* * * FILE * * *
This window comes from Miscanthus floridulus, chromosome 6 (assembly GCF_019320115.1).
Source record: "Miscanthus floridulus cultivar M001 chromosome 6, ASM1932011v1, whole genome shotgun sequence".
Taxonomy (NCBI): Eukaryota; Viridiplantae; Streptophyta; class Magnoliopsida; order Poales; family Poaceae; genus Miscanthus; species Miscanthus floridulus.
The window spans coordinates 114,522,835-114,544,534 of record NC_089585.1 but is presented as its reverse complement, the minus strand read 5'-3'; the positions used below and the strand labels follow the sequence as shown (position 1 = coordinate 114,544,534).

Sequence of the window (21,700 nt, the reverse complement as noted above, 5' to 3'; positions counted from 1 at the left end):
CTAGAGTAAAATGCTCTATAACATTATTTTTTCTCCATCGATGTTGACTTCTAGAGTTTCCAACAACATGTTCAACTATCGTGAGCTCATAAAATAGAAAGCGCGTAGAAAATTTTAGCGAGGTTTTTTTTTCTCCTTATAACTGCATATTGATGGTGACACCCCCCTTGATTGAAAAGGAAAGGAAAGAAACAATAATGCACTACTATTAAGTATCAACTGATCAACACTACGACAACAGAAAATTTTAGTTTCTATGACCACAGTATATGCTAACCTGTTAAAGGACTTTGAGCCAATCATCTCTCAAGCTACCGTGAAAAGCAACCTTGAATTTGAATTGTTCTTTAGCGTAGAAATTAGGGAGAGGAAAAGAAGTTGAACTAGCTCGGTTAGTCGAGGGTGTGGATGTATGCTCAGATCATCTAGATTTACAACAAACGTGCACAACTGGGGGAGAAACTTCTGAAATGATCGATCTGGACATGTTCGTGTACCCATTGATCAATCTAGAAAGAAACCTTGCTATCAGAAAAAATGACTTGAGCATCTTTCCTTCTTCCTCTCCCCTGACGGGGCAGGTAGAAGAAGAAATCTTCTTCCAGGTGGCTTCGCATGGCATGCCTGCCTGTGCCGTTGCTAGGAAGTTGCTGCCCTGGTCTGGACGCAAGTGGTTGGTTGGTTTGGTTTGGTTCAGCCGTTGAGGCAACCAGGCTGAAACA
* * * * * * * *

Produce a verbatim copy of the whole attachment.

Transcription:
This window comes from Miscanthus floridulus, chromosome 6 (assembly GCF_019320115.1).
Source record: "Miscanthus floridulus cultivar M001 chromosome 6, ASM1932011v1, whole genome shotgun sequence".
Taxonomy (NCBI): Eukaryota; Viridiplantae; Streptophyta; class Magnoliopsida; order Poales; family Poaceae; genus Miscanthus; species Miscanthus floridulus.
The window spans coordinates 114,522,835-114,544,534 of record NC_089585.1 but is presented as its reverse complement, the minus strand read 5'-3'; the positions used below and the strand labels follow the sequence as shown (position 1 = coordinate 114,544,534).

Sequence of the window (21,700 nt, the reverse complement as noted above, 5' to 3'; positions counted from 1 at the left end):
CTAGAGTAAAATGCTCTATAACATTATTTTTTCTCCATCGATGTTGACTTCTAGAGTTTCCAACAACATGTTCAACTATCGTGAGCTCATAAAATAGAAAGCGCGTAGAAAATTTTAGCGAGGTTTTTTTTTCTCCTTATAACTGCATATTGATGGTGACACCCCCCTTGATTGAAAAGGAAAGGAAAGAAACAATAATGCACTACTATTAAGTATCAACTGATCAACACTACGACAACAGAAAATTTTAGTTTCTATGACCACAGTATATGCTAACCTGTTAAAGGACTTTGAGCCAATCATCTCTCAAGCTACCGTGAAAAGCAACCTTGAATTTGAATTGTTCTTTAGCGTAGAAATTAGGGAGAGGAAAAGAAGTTGAACTAGCTCGGTTAGTCGAGGGTGTGGATGTATGCTCAGATCATCTAGATTTACAACAAACGTGCACAACTGGGGGAGAAACTTCTGAAATGATCGATCTGGACATGTTCGTGTACCCATTGATCAATCTAGAAAGAAACCTTGCTATCAGAAAAAATGACTTGAGCATCTTTCCTTCTTCCTCTCCCCTGACGGGGCAGGTAGAAGAAGAAATCTTCTTCCAGGTGGCTTCGCATGGCATGCCTGCCTGTGCCGTTGCTAGGAAGTTGCTGCCCTGGTCTGGACGCAAGTGGTTGGTTGGTTTGGTTTGGTTCAGCCGTTGAGGCAACCAGGCTGAAACA